Link to What's New This Week CRMJ/SOCA 363: Corrections

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Corrections Preparations

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California State University, Dominguez Hills
University of Wisconsin, Parkside
Soka University Japan - Transcend Art and Peace
Created: June 22, 2003
Latest Update: December 8, 2005

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Site Teaching Modules CRMJ/SOCA 363: Corrections
Week 15: Corrections: Theory, Policy, Practice Revisited
You will be held accountable for purposes of grading for the readings and exercises listed here. There will be no "testing." That means that you will not have to live in anxious anticipation of what we will ask and how much you will have to know. Instead, we will provide weekly discussion questions, lectures, essays, and concepts we feel that you should know as a result of having taken this course. You will assure us of that learning and receive your grade for the questions and concepts about which you choose to write and talk with us. In addition, you will find detailed explanations and examples on our grading policies in the first week's reading.

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Week 15: Week of December 11, 2005

  • Topic: Corrections: Theory, Policy, Practice Revisited

    THE LAST DAY OF CLASS is Friday, December 16th.

  • Preparatory Readings:

    --- Haas and Alpert. Dilemmas of Corrections. entirety.
    --- Sachar. Holes. entirety.
    --- Hassine. Life Without Parole. entirety.

    -----If you have read Holes already, read one of the following:
    ----------Will Hobbs. Downriver.
    ----------Walter Myers. Scorpion.
    ----------Walter Myers. Dream Bearer.
    ----------Christopher Curtis. Bud, Not Buddy.
    ----------Carl Hiaasen. Hoot.
    ----------or another book focusing on juvenile corrections with the instructor's approval.

  • Lecture: in class

  • Concepts:
    • the interrelationship between theory, policy, practice
    • the aesthetics of answerability
    • illocutionary discourse
    • the Other

  • Discussion Questions:
    1. What was the most interesting creative measure that you worked on this semester? Why.
    2. What is the most important thing you learned in this course? Why.
    3. What advice would you give to students new to this teaching/learning approach? Why.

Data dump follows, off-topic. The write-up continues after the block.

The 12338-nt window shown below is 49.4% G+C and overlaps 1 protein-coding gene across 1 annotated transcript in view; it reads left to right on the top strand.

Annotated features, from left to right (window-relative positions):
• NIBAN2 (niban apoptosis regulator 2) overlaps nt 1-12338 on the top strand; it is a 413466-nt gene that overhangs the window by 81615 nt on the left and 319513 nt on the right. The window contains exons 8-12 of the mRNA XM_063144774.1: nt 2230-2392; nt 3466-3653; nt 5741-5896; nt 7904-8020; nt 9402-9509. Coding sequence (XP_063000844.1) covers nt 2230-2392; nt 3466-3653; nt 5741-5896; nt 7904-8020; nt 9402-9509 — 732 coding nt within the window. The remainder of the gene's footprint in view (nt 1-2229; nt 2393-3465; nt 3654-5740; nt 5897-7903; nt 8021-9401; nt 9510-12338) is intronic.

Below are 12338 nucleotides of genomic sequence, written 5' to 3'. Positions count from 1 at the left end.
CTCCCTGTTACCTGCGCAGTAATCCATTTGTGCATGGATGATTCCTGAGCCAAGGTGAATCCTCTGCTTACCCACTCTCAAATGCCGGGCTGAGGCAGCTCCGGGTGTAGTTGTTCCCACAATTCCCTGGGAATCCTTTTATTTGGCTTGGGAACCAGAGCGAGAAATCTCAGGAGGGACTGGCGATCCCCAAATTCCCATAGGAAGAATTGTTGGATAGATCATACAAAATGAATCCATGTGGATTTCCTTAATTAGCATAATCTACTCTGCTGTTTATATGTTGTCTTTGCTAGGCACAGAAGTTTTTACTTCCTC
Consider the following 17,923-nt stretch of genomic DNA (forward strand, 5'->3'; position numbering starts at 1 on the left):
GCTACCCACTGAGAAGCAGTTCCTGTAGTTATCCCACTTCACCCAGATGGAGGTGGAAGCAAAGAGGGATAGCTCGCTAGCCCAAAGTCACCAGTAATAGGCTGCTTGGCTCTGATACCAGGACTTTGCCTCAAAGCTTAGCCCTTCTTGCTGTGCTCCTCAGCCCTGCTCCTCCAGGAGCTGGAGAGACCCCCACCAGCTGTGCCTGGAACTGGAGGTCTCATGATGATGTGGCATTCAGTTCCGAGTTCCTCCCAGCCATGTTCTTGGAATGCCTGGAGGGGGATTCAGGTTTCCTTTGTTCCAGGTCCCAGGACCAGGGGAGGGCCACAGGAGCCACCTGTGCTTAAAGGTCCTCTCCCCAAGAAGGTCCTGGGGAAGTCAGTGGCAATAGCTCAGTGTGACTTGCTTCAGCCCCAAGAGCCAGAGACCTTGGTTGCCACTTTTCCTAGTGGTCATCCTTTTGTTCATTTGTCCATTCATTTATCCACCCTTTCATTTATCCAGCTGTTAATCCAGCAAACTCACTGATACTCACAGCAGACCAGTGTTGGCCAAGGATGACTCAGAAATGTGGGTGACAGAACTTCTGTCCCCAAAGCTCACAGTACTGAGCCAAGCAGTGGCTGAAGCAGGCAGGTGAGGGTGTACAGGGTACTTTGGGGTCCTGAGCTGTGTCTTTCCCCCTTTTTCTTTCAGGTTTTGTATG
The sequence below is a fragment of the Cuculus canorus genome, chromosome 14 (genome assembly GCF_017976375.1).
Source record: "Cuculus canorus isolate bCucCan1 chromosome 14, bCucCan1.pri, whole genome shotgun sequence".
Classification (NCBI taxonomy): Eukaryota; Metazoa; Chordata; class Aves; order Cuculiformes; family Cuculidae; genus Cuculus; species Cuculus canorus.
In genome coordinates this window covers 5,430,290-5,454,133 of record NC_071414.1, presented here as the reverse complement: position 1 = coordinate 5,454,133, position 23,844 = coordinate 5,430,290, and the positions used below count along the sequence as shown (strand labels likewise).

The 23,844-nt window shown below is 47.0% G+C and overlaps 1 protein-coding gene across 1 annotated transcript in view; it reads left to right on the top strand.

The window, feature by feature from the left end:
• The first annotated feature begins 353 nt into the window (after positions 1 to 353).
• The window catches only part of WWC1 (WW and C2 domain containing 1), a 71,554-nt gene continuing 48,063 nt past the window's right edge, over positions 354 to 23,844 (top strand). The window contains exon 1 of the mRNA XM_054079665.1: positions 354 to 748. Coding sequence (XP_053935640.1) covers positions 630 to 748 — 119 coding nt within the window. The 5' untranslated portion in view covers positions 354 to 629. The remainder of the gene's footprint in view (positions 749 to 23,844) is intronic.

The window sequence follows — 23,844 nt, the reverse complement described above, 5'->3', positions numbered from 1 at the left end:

4. What ideas and suggestions do you have to improve on this teaching/learning approach? Why. (Constructive criticism only).

  • Ideas and Suggestions for Creative Measures
    • Related books to read:
      --- John Irwin. The Warehouse Prison: Disposal of the New Dangerous Class.

    • If you liked Sachar's Holes, you might want to read:
      --- Carl Hiaasen. Hoot.
      --- Will Hobbs. Downriver. and its sequel, River Thunder.
      --- Christopher Curtis. Bud, Not Buddy.
      --- Eoin Colfer. Artemis Fowl .
      --- Kimberly Holt. When Zachary Beaver Came to Town.
      --- Paul Beatty The White Boy Shuffle. [NOT children's literature]

    • Make a Globe (Origami Balloon). If you have made a globe, try making an origami balloon and then decorating it by depicting an issue related to this course.
    • Make A Box a Week reflecting on the week's correctional issues.

    • If you enjoyed reading Hassine's Life Without Parole , you might be interested in other prison autobiographies/biographies: a) Jack Henry Abbott. In the Belly of the Beast. b) Leonard Peltier. Prison Writings. c) Eldridge Cleaver. Soul on Ice. d) Rubin "Hurricane" Carter. Thirteenth Round. e) Jarvis Jay Masters. Finding Freedom: Writings from Death Row. f) Mumia Abu-Jamal. Live from Death Row.
    • Join the Yahoo Discussion Group with CSUDH students.

  • Recommended Readings:
    • Alfie Kohn. Beyond Discipline.
    • Jeffrey Reiman. The Rich Get Richer and the Poor Get Prison.
    • John Irwin. The Warehouse Prison: Disposal of the New Dangerous Class.
    • James Austin and John Irwin. It's About Time: America's Imprisonment Binge.

  • Interesting Links:

  • Site Copyright: Jeanne Curran and Susan R. Takata and Individual Authors, June 2003.
    "Fair use" encouraged.